How secure is Java compared to other languages?

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As with other aspects of cybersecurity, the level of programming language security depends on what we mean by “secure.” It’s true that Java has fewer identified vulnerabilities than some other commonly used languages. It’s also true that some newer languages appear more secure than Java, at least at first glance.

Many of the security holes that have been found in Java are the result of its popularity. Widespread usage means that thousands of bug hunters are dedicated to finding Java language vulnerabilities, which gives Java an unfair “advantage” in this field. Likewise, the implied security of some newer languages, like Ruby, could reflect their niche usage more than their integrity.  

[ Also on JavaWorld: There are some signs that Java developers are .] 

In this article, we’ll look at how the most commonly used programming languages rank in terms of security. I’ll explain some factors that make one language less secure than another, and why identified vulnerabilities have increased so much in the past few years. Finally, I’ll suggest a few ways Java developers can reduce vulnerabilities in code.  

Bottom line: From a security perspective, vulnerabilities we know about are better than those we don’t. 

How secure is Java?

into the vulnerabilities of the most commonly used programming languages has come from WhiteSource, an open-source security and license-compliance platform. WhiteSource looked at seven of the most popular open-source programming languages: C, Java, JavaScript, Python, Ruby, PHP, and C++. Analysts then used a variety of sources to rank the languages by their number of identified vulnerabilities.

, puts it, “programming languages are like genetics, in that there are a few ancestors with common traits that have proliferated.” 

, warns about this open door for remote attackers executing arbitrary code.

Java’s relatively low vulnerability offers an interesting contrast to C. Java was developed long after C, in an environment where threat consciousness was much higher, so it’s no surprise that Java is far more secure. Likewise, while Ruby appears to be more secure than Java, this could be explained by the language’s relative youth and its niche application.

, a relatively new trend in which thousands of tech pros pick through a language to find vulnerabilities. These account for at least some of the increase in open source security vulnerabilities. Additionally, it’s that threat hunters scan all languages equally, but that’s not true. As one of the most commonly used languages in web development, Java is a significant target for threat hunters. In this context, Java’s third-place ranking for known vulnerabilities starts to look pretty low.

Software systems are also an order of magnitude more complicated than they were 10 years ago, which is another major factor in the increasing number of vulnerabilities found in Java and other languages. In a world where , and where every company must have a JavaScript-enabled website, it’s no surprise that has increased exponentially. Add to this the , and things start to look grim for the future of cybersecurity.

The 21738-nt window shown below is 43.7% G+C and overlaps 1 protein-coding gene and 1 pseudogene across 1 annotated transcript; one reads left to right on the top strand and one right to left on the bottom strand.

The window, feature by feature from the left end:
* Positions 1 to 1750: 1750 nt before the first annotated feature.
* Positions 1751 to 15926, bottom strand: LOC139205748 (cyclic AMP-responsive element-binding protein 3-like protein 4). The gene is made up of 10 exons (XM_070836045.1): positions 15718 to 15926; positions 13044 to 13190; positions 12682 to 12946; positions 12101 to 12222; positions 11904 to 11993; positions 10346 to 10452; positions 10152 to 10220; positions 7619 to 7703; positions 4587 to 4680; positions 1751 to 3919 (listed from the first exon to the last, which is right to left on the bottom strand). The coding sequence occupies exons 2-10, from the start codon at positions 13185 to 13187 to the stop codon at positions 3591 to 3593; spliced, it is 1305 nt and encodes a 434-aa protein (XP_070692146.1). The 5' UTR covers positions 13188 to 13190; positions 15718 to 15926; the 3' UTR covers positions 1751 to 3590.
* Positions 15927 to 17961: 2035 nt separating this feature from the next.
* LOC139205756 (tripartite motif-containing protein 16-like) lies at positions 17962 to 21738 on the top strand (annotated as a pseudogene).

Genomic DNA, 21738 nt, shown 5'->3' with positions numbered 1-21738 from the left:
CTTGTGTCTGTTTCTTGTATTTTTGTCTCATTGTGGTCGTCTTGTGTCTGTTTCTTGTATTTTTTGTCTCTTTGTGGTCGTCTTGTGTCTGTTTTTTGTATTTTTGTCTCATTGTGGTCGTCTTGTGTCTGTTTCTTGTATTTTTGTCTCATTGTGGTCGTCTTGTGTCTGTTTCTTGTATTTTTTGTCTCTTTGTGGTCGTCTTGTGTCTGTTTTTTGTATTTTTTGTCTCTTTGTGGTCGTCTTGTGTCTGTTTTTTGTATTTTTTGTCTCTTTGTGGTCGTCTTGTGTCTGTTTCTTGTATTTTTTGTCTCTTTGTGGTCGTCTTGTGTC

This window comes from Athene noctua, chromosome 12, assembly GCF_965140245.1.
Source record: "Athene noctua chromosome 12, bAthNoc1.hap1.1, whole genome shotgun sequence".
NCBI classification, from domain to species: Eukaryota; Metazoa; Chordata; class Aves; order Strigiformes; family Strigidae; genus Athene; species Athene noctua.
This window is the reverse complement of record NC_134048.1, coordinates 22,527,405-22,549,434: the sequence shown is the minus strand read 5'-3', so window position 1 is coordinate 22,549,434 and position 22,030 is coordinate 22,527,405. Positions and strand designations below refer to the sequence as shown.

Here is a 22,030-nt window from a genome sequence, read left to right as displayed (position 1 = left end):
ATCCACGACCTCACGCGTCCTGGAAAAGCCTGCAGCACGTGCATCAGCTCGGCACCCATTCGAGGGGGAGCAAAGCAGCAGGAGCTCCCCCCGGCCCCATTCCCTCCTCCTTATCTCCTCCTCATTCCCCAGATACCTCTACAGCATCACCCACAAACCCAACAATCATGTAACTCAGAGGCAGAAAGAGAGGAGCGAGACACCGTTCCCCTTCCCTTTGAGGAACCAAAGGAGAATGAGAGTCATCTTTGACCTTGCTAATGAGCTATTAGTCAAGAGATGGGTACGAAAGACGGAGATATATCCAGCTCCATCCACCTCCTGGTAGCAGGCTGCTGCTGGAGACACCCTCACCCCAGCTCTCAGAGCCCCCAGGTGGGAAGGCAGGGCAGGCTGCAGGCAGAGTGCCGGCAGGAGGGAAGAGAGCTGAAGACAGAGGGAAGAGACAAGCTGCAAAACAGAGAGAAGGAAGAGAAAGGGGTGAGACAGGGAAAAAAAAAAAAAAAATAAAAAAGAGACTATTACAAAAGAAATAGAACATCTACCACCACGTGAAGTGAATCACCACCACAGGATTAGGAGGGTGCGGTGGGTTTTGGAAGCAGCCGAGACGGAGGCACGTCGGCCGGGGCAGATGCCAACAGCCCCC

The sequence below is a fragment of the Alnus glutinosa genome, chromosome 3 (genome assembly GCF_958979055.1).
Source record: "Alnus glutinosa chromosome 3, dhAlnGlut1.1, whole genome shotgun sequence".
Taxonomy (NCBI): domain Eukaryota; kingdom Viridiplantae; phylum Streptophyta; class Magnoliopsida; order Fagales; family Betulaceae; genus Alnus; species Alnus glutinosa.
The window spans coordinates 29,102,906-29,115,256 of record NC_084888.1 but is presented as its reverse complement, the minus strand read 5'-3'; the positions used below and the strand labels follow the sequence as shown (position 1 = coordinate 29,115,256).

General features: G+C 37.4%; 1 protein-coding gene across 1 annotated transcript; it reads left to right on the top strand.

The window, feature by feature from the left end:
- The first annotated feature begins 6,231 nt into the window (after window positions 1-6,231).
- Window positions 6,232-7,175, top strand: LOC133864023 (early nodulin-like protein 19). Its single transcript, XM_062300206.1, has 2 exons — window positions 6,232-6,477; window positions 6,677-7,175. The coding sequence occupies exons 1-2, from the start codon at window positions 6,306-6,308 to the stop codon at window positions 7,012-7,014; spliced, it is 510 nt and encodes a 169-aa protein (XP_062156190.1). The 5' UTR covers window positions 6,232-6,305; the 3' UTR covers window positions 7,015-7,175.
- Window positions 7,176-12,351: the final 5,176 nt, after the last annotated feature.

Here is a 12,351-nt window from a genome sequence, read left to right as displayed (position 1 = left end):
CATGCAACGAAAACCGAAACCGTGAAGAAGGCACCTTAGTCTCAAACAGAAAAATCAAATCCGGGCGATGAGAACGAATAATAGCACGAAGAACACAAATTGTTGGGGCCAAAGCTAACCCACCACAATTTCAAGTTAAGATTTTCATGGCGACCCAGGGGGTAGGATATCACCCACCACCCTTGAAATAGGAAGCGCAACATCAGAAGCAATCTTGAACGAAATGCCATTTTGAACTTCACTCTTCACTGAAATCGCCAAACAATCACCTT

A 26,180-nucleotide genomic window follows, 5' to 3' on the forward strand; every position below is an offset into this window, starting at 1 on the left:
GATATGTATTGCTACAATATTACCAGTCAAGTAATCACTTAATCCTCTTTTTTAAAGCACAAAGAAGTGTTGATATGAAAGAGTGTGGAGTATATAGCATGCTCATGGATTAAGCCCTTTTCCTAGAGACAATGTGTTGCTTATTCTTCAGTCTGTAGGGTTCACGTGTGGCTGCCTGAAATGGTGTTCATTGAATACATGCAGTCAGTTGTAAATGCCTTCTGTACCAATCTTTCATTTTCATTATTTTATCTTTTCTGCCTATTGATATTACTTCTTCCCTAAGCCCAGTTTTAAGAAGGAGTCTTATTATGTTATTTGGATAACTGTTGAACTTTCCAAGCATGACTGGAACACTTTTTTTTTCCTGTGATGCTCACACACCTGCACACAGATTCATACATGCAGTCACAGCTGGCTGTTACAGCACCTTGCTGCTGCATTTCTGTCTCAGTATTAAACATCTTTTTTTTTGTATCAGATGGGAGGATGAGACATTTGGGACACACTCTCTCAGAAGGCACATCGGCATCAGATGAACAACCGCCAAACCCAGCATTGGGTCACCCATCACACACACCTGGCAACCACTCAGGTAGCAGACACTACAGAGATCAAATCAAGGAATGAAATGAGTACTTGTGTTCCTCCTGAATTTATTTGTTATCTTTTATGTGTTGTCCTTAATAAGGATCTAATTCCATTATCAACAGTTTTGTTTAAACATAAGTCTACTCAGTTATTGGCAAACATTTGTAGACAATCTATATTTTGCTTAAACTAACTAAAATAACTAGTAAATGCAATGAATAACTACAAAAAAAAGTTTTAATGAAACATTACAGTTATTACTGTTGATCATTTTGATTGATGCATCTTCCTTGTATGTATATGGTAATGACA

How to avoid Java security vulnerabilities

Reading the research on security vulnerabilities might make your heart beat faster, but fear not: Java developers are in a strong position when it comes to application security. With thousands of pros scanning the language for vulnerabilities, there’s a good chance we know about a good proportion of the vulnerabilities in the language. That knowledge is power.

A recent JavaWorld article offered . You can also find plenty of articles and white papers about implementing Java securely in specific environments, such as and . Let’s consider a couple of ways to reduce vulnerabilities that you might have overlooked.

Move to a DevSecOps workflow

One way to reduce vulnerabilities in Java code is to . This type of workflow makes security a paramount concern at all stages of the development process. As developers, we often forget that our software is used (and sometimes adapted) by all parts of the organization we work for. It’s no good hardening your web apps against intrusion if your marketing team is determined to undermine your efforts. Include all of your teams in the development process, and make sure that security is a consideration for every aspect of the project.

Evaluate workflow security

You should also take a good look at. Your web apps might be secure in themselves, but one of the fastest-growing sources of vulnerability for developers is the development system itself. If your development system is hacked, it becomes a portal for injecting malicious code into your software. To avoid this, make sure you . Also, be sure to implement encrypted data storage.

Conclusion

Although research finds that Java is less secure than some other languages, developers should take that finding with a pinch of salt. Newer and less commonly used languages might appear more secure, but that’s likely because many of their vulnerabilities have not yet been discovered—or worse, they’ve been found but not reported.

While you should know the risks and take all reasonable precautions to secure your Java apps, don’t worry too much about the rankings. As a Java developer, you at least know what you’re up against.

This story, “How secure is Java compared to other languages?” was originally published by

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